Wait...what is the product? What exactly are we doing here?
Roundtable Discussion Format and Topics
It's easy to participate in a roundtable discussion, which are 1.5 hours long. The discussions take place primarily online (via Zoom), are recorded, posted unlisted on YouTube (you can turn off your video if you prefer), transcribed and condensed for accessibility and ease in spreading the most important points. By the end of each cycle, we've co-created multiple interlocking modules that can be retooled for future use.
Below is a growing list of topics we aim to dig into during the course of the Collaboratory. While these are fascinating topics in themselves, what really interests us is how these subjects overlap, feed into each other, and make the whole system stronger and more coherent. Thus, our mission is not only to cover these areas separately but to make meaningful progress in cultivating the information flow around the network so each discussion is seeding several others, dramatically boosting the learning across the entire cohort.
Open, transparent and participatory design
One of the most important parts of CICOLAB is maintaining a detailed knowledge repository of everything that we are doing and each discussion we are facilitating. We are using Workflowy, the easist and most intuitive software we could find, to organize our documents and task lists, recorded interviews/roundtables and protocols. We have edited the permissions so that you can jump in and add resources to our knowledge repository yourself and tag things yourself. If you have video, audio, or written materials that you think are relevant to this discussion, you are free to add them. If you want to get involved, learn more, or have any ideas on how we can better organize things, we would love to hear from you! Email us at email@example.com. We are also on Twitter (@cicollaboratory) and Facebook (https://www.facebook.com/collectiveintelligencecollaboratory/) Also, feel free to join our knowledge gardening/annotation group on Hypothes.is.
It is not enough for us to hold up a candle of truth;
we must plan and execute an audacious light show on its behalf.
The Collaboratory is meant to be highly inclusive of different genders, races, income levels, skill sets, and geographical locations. This is not simply because we “value diversity,” although we do, but because the more diverse the opinions and outlooks, the stronger and more robust the end results will be, as diversity is key to a healthy knowledge ecosystem.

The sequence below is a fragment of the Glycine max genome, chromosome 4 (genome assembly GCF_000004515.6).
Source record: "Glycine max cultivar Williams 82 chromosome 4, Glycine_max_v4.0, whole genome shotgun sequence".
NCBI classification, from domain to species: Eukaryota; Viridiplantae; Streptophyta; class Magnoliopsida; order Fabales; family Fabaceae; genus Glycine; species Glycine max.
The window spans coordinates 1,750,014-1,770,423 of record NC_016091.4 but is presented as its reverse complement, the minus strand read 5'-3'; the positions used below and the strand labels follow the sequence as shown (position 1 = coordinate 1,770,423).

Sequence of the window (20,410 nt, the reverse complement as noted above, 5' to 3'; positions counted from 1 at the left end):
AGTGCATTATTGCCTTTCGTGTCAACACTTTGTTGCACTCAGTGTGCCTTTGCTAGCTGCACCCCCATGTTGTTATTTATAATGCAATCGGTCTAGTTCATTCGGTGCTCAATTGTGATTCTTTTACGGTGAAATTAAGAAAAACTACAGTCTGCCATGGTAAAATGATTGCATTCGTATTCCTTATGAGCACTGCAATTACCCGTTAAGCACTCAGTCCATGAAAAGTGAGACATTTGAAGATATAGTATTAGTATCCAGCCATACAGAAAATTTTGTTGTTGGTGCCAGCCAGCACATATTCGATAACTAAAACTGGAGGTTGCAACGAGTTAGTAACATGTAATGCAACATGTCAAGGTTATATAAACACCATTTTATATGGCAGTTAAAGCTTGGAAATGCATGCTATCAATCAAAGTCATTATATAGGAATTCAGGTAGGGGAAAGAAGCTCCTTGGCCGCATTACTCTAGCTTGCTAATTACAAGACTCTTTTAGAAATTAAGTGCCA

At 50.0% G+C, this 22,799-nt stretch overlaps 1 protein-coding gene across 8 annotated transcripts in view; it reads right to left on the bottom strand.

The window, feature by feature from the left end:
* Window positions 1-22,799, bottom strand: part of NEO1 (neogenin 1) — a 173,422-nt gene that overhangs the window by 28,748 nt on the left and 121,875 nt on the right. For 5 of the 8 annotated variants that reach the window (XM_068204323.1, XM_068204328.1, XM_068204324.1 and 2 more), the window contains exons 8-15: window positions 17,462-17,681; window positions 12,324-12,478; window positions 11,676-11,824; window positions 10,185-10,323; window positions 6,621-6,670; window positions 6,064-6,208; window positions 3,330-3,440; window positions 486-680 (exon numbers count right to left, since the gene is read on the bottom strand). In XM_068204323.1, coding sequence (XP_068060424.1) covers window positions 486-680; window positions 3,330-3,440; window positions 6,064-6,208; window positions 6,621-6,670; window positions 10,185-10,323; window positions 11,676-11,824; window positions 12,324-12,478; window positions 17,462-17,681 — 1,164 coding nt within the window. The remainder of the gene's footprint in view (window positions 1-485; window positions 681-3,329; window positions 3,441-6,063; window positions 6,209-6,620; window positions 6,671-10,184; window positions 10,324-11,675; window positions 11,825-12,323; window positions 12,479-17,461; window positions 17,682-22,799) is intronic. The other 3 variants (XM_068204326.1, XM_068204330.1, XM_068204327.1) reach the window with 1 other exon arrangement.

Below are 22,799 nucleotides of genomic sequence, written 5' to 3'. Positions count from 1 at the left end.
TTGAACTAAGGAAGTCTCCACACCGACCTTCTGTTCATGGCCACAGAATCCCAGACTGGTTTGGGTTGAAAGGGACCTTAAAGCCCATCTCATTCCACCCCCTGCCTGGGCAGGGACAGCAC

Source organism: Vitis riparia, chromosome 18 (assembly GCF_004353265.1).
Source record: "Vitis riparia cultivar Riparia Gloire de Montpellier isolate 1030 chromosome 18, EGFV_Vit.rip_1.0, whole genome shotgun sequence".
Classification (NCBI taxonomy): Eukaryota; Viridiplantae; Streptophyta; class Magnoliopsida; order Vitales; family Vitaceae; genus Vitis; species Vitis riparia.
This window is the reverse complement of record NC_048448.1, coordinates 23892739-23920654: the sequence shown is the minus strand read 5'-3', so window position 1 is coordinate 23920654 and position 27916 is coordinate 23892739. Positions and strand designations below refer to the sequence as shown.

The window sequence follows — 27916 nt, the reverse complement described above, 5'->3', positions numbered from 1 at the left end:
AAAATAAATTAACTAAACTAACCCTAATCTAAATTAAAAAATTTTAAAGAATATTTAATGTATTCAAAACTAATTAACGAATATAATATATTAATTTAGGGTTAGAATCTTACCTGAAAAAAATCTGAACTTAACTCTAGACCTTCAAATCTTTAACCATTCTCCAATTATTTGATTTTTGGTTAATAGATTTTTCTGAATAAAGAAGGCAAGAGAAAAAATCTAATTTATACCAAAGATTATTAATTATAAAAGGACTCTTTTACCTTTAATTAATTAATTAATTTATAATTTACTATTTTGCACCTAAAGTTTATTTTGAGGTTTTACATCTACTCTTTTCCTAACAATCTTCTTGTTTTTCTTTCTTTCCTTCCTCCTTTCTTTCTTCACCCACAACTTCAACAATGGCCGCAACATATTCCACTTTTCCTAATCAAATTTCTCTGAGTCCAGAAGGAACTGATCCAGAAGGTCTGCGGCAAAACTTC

A planner track for people trained in hackathons, collective intelligence, mapping, etc, that can set up a basic recipe for success;
A conversational track for people from a variety of fields who simply want to hold deep discussions. These conversations will be recorded, transcribed, and shortened into more digestible chunks of information in order to better spread throughout the network;
A creative track for artists who are interested in producing fantastic content in a collaborative setting, simultaneously learning about new tools, techniques, and organizational structures that empower them;
A communication track for journalists, bloggers, Tweeters, etc. who can effectively broadcast the new ideas and concepts being produced.
An analytical track for people who want to go through the assets produced (such as meetings, artwork, etc) and figure out how to make meaning and identify patterns and connections between people and projects and discussions (this could, for example, mean watching several different discussions and figuring out ways of synthesizing the information, or matching people/projects);
A technical track for those who want to build things, such as programmers, data scientists, DAOists.
When the postal service made it possible to send an envelope anwhere in the world, they revolutionized communications and allowed a flourishing of knowledge. We are creating something similar, for people and ideas. Except these days, the problem we need to solve is exactly the opposite: it is so easy to send virtual envelopes around the world that we can no longer keep up with the information overload. So our greatest problem is making sense of the mental chaos: what do we absolutely need to know, and how do we connect to the people, ideas, projects, software, and tools that we resonate with on a deep soul level? The purpose of most of the algorithms around us is usually to decrease our focus and encourage us to buy more stuff, not to help us feel calm and deeply connected to our own sense of purpose.
We are creating a smart network with built-in incentives to connect us to what is truly good for us. In order to make that happen, we need a new form of social technology that lets us surmount the barriers that keep us from collaborating for our own benefit. CICOLAB is the social "watering hole" facilitating connections that create sparks.